I might be all-knowing, but there seems to be something wrong with the cogs in my brain…a breakdown of sorts. Who is the Queen of Australia? This brain of mine is a veritable Google, yet it keeps bringing up the Queen of England. Humph! It must need a restart. .

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Mum prepared an Alice in Wonderland morning tea for Rabbit, but I have no idea why.

I was starting to ponder the philosophical ramifications of all that, when there was a knock at the door. Another knock and a whole pile of kids arrived. However, before I could even find my tennis ball, there was more commotion and I was back to defend the house. Be it the Royal Corgis, or even the Queen of Australia, they could still be a security threat. So, I dashed into position at the side gate. I’d keep the lot of them out if I had to.

Mum had clearly lost the plot.

Then, I hear them mentioning something about the barking dog messing up their sound recording and Mister grabs me by the collar and drags me away from my post with no appreciation whatsoever.

That’s okay. I’m used to it.

They might’ve got me out of the way but through a very complex interconnecting network of mirrors and reflective windows, I could still keep an eye on things. Moreover, despite being somewhat “senior”, my hearing’s just as good as it ever was.

Rabbit

Rabbit in our kitchen.

All I could hear was: “Rabbit! Rabbit! Rabbit!” and I was a bit concerned Lady might get confused. Before she came here, she was a farm dog and between you and me, she knows exactly how to prepare rabbit. Mum died a thousand deaths when Lady ate a rabbit at Palm Beach.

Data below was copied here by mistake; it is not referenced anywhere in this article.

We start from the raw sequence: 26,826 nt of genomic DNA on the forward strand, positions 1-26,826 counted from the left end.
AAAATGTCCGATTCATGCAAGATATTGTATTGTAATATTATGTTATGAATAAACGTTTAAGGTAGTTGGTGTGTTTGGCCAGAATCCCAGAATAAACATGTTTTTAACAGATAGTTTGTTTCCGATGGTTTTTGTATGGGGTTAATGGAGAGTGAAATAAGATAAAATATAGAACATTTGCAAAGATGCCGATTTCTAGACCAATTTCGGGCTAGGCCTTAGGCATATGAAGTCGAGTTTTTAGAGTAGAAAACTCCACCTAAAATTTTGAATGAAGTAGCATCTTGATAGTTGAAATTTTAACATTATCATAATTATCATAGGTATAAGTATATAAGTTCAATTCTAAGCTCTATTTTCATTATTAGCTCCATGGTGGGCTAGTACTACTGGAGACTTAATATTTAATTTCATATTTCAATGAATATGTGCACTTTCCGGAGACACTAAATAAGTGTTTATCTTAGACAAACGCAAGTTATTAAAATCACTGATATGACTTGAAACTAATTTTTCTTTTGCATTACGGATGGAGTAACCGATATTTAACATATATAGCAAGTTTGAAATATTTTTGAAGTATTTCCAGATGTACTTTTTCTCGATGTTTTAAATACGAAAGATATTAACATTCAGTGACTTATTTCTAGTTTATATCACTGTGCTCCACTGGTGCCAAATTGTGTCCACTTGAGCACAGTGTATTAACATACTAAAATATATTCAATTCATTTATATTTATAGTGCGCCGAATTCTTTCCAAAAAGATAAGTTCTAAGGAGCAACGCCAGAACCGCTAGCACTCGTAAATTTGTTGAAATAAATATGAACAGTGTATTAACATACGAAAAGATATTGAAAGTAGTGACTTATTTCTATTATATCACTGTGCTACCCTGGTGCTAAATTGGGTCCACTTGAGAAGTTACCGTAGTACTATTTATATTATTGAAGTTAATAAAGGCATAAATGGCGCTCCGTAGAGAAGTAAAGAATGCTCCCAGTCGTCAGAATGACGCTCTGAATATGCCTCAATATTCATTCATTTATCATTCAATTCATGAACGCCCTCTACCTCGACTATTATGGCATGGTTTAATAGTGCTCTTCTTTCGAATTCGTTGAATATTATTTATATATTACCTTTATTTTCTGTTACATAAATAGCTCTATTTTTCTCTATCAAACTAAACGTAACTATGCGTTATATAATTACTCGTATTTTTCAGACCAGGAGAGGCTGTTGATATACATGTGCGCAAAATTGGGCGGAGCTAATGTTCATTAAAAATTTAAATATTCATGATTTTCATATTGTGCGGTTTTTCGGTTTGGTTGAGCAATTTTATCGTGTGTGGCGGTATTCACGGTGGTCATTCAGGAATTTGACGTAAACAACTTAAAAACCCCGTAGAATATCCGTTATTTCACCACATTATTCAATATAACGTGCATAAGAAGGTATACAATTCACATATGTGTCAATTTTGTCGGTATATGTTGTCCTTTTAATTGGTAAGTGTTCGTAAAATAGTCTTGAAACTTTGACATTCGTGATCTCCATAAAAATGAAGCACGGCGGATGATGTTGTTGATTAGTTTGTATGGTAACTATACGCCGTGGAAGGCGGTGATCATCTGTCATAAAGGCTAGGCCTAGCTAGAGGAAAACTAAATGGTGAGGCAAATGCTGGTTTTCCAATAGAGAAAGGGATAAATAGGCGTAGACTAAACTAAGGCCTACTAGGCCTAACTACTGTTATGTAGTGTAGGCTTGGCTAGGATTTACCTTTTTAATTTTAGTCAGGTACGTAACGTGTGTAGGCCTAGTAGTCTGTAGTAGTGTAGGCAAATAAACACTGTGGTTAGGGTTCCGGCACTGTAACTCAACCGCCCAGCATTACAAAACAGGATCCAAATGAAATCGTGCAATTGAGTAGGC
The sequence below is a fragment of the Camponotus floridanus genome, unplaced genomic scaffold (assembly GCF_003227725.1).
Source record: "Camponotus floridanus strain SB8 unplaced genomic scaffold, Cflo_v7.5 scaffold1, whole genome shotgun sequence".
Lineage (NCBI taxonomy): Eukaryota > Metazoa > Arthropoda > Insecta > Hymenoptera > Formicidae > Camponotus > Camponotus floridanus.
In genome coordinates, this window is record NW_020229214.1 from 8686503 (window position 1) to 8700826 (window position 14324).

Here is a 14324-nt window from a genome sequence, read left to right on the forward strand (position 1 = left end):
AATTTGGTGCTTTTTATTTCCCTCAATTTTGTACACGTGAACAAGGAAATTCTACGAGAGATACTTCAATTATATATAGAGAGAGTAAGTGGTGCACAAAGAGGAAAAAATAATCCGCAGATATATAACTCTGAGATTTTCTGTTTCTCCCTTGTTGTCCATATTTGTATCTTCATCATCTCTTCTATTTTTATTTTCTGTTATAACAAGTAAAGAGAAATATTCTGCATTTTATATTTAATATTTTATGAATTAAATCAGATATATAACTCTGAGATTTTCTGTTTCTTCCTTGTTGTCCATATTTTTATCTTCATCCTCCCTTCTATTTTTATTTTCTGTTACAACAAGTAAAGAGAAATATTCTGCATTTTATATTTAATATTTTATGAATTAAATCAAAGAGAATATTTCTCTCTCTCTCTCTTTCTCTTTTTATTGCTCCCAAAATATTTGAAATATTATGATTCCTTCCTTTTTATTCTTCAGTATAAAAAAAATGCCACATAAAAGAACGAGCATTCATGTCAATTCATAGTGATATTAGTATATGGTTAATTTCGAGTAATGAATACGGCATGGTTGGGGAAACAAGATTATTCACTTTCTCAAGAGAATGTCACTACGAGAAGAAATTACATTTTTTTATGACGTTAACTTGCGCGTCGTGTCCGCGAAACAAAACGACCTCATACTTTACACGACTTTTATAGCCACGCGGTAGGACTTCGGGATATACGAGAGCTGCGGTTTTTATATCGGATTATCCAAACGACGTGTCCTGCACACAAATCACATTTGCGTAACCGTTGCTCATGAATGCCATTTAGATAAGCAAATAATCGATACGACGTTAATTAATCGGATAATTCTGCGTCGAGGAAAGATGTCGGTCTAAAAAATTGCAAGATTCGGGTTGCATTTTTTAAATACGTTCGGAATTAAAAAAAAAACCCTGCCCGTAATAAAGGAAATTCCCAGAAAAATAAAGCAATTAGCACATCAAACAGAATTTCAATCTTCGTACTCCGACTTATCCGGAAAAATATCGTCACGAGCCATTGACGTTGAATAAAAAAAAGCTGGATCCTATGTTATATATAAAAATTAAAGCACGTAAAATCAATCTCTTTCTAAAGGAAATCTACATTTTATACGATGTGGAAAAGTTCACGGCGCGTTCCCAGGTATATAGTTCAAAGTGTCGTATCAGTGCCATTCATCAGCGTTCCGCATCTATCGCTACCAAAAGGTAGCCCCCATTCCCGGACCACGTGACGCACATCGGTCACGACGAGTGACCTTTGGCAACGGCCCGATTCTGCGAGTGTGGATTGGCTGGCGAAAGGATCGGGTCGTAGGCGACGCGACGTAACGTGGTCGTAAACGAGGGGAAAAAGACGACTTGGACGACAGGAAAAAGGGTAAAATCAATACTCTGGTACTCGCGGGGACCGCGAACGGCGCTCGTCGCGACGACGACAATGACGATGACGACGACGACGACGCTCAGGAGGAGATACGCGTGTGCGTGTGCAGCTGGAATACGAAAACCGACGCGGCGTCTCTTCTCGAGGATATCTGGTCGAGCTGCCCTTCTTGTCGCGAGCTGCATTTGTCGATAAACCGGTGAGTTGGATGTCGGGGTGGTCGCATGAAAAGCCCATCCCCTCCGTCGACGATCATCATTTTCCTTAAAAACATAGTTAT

Of course, Lady needs to watch out. Eating humans is a dog’s one unforgivable crime.  However, just this once, Lady behaves herself.

Rabbit gave Mum another book and I couldn’t understand what all the fuss was about. A book? You can’t eat a book.

Juli Rabbit Rowena in kitchen

Then this car pulls up and everyone goes hysterical, especially Mum. They’re all calling out: “It’s Julie! It’s Julie!”

I don’t know if this Julie is the Queen of Australia, but I know chicken anywhere and Julie has chicken in her handbag.

Meanwhile, while I was barking on high alert, Lady, my ever-unreliable canine companion, was swanning around with the royals being rather glam, while secretly plotting to nab  the chicken. Of course, I’m no fool. I smelt the chicken too. What dog wouldn’t, but somebody had to keep a level head.

However, before Lady could strike, the chicken was put straight in the fridge. It was “dinner” and I didn’t need to be told it wasn’t my dinner. I already knew.

Well, this Julie might not be the Queen of Australia, but she’s definitely Queen of the Kitchen, because she was teaching Mum how to cook.

By the way, if this Julie character ever comes round to your place, you’d better be good. I saw the way she cut up an onion and trust me, I was being a very, very good dog!!

At this point, I also wanted to mention, that Julie was there showing Mum HOW to cut an onion. Not only that, everybody was watching that onion, as though it contained the very meaning of life. In all the years that I’ve been watching and interpreting humans and feeling completely out of my depth, that onion incident had to be the most confusing moment of all.